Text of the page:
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OSHA slashes permissable beryllium exposure limits

On Behalf of | Jan 20, 2017 | Workers' Compensation

Beryllium is used at a variety of manufacturing facilities in Ohio and around the country because it is lighter than aluminum and stronger than steel. The gray metal is highly resistant to oxidation and is included in many nickel, iron copper and aluminum alloys, but it is also extremely toxic. Exposure to even tiny amounts of beryllium can cause serious respiratory illnesses including chronic beryllium disease, and the Occupational Safety and Health Administration has announced that the permissible exposure limits for the metal will be drastically reduced.

According to OSHA, the old 8-hour PEL of 2.0 micrograms per cubic meter of air was based on studies performed decades ago. The new rule, which was published in the Federal Register on Jan. 9, reduces acceptable beryllium levels to just .02 micrograms over an eight hour period. OSHA has also introduced a short-term limit of 2.0 micrograms and stricter training, protective equipment and medical examination requirements.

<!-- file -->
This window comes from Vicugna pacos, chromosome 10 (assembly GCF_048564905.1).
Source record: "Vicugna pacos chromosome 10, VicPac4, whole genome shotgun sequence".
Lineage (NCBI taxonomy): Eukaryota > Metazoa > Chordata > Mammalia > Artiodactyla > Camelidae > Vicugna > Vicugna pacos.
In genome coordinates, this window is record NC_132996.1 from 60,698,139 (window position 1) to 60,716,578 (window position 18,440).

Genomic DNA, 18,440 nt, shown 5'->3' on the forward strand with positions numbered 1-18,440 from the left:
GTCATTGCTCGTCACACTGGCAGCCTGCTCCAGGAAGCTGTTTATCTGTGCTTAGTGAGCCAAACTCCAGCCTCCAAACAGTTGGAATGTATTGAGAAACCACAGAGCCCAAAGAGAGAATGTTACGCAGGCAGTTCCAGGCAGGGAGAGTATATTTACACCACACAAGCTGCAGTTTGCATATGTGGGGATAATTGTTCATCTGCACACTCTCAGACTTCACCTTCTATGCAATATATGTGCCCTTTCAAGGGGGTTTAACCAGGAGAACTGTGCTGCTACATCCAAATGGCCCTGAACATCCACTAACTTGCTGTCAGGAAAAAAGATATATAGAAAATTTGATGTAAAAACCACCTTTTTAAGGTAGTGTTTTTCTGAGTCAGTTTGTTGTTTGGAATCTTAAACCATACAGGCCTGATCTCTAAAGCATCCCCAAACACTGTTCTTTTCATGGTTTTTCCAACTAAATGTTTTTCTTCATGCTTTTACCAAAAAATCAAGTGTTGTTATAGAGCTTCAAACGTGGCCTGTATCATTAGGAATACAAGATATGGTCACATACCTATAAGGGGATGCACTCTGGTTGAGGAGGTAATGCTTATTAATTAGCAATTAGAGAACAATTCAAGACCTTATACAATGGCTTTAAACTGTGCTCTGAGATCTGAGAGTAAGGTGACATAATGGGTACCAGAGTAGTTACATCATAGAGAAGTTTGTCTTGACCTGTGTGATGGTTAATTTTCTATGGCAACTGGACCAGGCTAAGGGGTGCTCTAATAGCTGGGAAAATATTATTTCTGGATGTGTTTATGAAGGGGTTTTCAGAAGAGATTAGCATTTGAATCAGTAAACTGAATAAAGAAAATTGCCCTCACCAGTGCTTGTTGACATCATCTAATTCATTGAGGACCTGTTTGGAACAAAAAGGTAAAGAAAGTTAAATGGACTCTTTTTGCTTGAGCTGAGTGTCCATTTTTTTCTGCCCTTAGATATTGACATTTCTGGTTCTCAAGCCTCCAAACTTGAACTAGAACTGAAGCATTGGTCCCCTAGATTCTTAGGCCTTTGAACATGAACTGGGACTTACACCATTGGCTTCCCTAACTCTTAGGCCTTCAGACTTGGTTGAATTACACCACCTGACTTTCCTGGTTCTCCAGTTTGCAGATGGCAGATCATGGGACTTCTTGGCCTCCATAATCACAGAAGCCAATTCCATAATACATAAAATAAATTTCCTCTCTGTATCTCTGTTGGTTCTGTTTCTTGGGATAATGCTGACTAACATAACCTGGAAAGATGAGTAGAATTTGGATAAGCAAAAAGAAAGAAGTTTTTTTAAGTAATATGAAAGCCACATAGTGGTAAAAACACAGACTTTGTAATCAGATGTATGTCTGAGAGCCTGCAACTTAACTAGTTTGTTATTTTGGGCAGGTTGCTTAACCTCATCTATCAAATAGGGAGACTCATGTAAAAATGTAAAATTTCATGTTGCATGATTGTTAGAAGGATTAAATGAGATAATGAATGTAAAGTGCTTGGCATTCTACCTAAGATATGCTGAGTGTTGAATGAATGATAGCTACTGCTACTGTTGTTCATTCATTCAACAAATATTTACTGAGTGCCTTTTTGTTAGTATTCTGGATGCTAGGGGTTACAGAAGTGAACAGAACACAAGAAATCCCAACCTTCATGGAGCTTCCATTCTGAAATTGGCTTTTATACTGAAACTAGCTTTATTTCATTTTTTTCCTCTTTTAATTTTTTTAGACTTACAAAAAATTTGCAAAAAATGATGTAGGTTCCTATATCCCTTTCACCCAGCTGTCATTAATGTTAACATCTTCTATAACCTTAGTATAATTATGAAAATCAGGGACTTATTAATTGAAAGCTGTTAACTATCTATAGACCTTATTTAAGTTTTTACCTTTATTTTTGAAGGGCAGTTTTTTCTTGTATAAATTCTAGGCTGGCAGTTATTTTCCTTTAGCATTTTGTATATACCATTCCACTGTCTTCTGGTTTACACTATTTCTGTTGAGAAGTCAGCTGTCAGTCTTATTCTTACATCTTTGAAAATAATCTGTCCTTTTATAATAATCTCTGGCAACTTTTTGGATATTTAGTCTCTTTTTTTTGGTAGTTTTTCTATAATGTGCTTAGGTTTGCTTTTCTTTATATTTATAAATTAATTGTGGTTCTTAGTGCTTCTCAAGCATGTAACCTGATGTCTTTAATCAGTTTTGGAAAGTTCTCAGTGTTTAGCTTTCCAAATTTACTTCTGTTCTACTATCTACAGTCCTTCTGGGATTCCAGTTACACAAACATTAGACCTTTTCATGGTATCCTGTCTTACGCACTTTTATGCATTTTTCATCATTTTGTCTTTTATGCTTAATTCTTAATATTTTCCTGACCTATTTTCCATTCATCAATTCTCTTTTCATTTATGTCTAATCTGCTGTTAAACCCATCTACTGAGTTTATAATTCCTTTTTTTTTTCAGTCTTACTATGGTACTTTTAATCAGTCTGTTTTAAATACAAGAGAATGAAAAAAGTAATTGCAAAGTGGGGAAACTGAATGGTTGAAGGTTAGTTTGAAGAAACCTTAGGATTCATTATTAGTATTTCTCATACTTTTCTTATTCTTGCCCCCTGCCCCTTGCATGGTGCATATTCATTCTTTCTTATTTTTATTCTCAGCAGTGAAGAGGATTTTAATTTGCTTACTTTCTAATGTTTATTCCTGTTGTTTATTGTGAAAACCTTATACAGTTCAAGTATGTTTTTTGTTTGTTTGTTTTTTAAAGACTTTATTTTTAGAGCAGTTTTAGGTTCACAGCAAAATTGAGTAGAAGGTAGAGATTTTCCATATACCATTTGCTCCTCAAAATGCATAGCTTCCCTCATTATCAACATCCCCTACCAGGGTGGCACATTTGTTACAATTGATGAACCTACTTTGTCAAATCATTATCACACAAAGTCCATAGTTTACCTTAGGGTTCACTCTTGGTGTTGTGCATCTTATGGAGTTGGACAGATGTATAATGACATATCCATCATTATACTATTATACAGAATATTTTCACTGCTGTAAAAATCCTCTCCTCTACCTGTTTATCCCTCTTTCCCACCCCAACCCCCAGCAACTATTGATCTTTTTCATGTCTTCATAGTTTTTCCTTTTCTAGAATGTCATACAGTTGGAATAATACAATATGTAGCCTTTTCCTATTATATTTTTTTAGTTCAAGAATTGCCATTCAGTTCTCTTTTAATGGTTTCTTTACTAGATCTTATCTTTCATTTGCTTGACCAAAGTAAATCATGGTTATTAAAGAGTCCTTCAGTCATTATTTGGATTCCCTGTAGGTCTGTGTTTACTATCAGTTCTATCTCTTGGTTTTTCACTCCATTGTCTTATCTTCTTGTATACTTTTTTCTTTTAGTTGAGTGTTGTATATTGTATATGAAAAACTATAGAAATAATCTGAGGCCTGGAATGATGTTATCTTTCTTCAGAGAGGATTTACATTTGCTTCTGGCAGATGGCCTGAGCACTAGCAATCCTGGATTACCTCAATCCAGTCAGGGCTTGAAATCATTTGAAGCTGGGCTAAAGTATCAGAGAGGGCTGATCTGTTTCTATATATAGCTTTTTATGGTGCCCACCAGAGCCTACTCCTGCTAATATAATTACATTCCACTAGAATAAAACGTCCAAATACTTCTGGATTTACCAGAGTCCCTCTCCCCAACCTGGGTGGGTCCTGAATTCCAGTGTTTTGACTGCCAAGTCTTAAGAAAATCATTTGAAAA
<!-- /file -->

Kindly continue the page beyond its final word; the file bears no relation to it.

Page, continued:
Employers will be given ample time to comply with the new rules. Most of the provisions must be met within 12 months, but companies will be given an extra year to install changing rooms and showers. The required engineering controls must be implemented within three years. According to OSHA, the new beryllium standards will save the lives of more than 90 American workers each year.

Employers are often reluctant to admit that workers have become sick because they were exposed to toxic substances in the workplace, and they often assert that the illnesses stemmed from other sources. When these kinds of workers’ compensation claimsare successful, it could open the door for other sick workers to file claims of their own. Attorneys with experience in this area could anticipate resistance when representing workers who have developed work-related illnesses, and they may compile medical and scientific research to counter any arguments made by employers during workers’ compensation hearings.